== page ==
Zola & Winnie

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Homeless?  How did that happen?  It seemed like the perfect spring day to take a walk around the neighborhood, but then Oso found himself in unfamiliar territory.  He hoped his family would find him, but they didn’t…why didn’t they get him microchipped?  While he had a place to stay at the shelter, it just wasn’t home.  He missed his family.  Oso is about 4 years old, on the small side for a lab (just under 60 pounds), and just a great dog.  Oso loves people and, while he likes other dogs, a structured introduction is necessary.

If you are interested in meeting Oso click here for information on the adoption process. There you will find the online application which, when completed, can be emailed to applications@luvinlabs.com. Upon receipt of the application a volunteer will be in touch with you within 10 days. Should you have additional questions or want to foster him call (505) 362-0331.

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It’s hard to resist the cuteness of a lab puppy and Luvin’ Labs Jaydon is no exception.  He’s just 4 months old and has already seen his fair share of the world, lucky for him he had a mom (Luvin’ Labs Zola) that made him her #1 priority and kept him safe until we rescued them.

Jaydon’s foster mom has this to say about him:  Jaydon is remarkable.  I would of course preface everything with he is a puppy and still has puppy behaviors (puppy biting and chewing) but he is super calm and gentle and  smart.  He wants to be with either us or the other dogs.  He’s been around a bunch of young kids and he is amazing.  He of course will try to jump but he stops when you tell him to and he loves to sit and be petted.  He gets along well with all the dogs but I don’t think he needs other dogs if for instance he was with people who were retired or worked from home and would spend lots of time with him.  He is housebroken with a dog door (not sure how he would do without one, but I’m sure he’d be fine).  He is crate trained and sleeps all night.  He sits for treats.  I could see him as a therapy dog with his gentle temperament.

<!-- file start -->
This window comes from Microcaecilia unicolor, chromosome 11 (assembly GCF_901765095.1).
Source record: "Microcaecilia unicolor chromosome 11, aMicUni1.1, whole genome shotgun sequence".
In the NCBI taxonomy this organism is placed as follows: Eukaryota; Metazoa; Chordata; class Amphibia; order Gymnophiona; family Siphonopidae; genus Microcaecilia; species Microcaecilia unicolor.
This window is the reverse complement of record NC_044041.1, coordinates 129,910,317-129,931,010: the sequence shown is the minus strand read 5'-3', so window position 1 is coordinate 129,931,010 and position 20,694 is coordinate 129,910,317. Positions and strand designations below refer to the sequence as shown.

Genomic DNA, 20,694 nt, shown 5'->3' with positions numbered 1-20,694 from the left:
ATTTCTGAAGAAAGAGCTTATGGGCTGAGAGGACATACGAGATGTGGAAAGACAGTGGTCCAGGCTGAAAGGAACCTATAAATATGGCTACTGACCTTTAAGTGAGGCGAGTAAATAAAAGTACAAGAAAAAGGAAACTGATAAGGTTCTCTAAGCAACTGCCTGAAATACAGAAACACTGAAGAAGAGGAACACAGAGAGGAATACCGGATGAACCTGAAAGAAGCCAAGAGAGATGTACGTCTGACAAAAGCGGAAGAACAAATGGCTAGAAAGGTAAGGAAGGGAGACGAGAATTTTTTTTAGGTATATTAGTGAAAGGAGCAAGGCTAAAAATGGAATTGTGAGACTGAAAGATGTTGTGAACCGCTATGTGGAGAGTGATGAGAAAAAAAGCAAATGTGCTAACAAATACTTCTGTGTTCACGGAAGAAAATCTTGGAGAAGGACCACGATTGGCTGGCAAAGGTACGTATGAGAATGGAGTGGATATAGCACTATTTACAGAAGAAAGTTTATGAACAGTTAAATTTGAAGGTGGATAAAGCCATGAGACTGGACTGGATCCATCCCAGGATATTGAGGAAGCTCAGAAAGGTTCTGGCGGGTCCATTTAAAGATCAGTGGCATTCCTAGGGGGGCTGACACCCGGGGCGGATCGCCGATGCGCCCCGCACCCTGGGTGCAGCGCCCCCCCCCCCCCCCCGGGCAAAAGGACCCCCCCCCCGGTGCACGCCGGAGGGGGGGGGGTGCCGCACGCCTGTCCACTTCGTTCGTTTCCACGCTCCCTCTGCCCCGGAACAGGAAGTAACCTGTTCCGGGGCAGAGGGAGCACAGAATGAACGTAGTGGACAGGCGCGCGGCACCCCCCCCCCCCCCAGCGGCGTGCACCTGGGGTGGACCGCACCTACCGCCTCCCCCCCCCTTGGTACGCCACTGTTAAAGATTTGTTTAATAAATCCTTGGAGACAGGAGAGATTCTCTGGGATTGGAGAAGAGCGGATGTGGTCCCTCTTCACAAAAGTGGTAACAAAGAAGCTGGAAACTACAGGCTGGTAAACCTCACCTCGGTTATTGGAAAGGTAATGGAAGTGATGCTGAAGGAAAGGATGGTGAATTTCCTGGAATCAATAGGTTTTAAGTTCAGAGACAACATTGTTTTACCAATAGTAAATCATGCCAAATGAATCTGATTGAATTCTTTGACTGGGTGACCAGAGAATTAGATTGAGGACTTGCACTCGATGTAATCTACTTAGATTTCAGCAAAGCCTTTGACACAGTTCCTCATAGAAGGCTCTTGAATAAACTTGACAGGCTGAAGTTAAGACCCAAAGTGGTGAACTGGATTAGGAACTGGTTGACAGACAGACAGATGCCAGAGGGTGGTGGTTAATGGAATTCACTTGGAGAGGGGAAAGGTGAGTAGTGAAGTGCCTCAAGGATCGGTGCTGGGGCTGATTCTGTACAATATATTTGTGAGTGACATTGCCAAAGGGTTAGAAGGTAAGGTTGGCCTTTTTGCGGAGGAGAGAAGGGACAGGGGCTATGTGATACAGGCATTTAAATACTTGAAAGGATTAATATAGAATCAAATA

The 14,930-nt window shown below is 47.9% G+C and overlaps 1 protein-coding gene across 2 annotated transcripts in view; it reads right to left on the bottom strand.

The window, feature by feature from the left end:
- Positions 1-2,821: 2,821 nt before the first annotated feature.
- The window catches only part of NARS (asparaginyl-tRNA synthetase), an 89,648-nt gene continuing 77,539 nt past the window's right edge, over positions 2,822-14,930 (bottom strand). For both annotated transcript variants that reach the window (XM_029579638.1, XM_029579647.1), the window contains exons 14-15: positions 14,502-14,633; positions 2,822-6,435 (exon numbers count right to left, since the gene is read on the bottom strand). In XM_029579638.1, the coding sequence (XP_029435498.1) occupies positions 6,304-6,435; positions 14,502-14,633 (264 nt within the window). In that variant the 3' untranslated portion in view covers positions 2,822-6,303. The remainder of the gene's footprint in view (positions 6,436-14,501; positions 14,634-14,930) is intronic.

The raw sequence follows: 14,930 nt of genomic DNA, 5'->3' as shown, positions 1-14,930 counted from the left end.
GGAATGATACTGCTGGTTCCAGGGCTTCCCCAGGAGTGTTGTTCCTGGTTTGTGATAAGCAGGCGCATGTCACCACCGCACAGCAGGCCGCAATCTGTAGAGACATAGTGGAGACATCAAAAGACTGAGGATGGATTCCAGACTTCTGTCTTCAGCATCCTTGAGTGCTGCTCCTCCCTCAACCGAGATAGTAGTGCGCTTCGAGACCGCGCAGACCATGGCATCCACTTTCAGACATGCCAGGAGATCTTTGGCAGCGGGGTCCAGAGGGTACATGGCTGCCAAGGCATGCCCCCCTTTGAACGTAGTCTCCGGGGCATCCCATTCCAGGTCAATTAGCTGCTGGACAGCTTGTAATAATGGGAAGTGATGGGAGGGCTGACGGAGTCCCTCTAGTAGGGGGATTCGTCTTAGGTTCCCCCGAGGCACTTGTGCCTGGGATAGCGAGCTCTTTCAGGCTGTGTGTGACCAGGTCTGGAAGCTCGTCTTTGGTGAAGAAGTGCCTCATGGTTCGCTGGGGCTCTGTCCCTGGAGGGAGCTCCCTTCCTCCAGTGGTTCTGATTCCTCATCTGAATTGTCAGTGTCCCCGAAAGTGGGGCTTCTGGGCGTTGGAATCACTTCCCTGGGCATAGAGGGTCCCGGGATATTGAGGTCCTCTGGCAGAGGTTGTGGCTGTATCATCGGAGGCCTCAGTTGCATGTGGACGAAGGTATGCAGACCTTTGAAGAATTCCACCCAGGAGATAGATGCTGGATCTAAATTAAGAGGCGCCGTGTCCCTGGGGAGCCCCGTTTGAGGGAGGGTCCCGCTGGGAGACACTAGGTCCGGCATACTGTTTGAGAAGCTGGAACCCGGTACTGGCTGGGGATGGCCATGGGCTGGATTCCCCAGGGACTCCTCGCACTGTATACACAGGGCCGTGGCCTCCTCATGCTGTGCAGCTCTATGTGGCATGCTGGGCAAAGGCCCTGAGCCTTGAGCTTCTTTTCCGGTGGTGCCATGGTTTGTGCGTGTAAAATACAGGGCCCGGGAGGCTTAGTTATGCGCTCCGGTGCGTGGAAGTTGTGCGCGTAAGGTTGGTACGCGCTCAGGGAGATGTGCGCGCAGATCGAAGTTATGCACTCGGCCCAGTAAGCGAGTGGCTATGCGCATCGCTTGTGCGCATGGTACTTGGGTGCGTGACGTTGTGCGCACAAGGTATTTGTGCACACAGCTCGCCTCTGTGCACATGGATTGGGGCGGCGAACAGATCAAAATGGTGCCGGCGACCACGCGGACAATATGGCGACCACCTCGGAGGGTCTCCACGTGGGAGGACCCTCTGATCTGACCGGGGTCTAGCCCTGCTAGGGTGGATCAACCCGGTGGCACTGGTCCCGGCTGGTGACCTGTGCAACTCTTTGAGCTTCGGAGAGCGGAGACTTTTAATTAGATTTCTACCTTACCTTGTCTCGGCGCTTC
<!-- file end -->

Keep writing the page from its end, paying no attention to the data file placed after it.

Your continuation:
While Labrador puppies are adorable they are not right for everyone.  We are extremely careful in our placement of puppies as each  has special needs that includes the time commitment for training, bonding, and supervising in order to make them the best canine citizens they can become.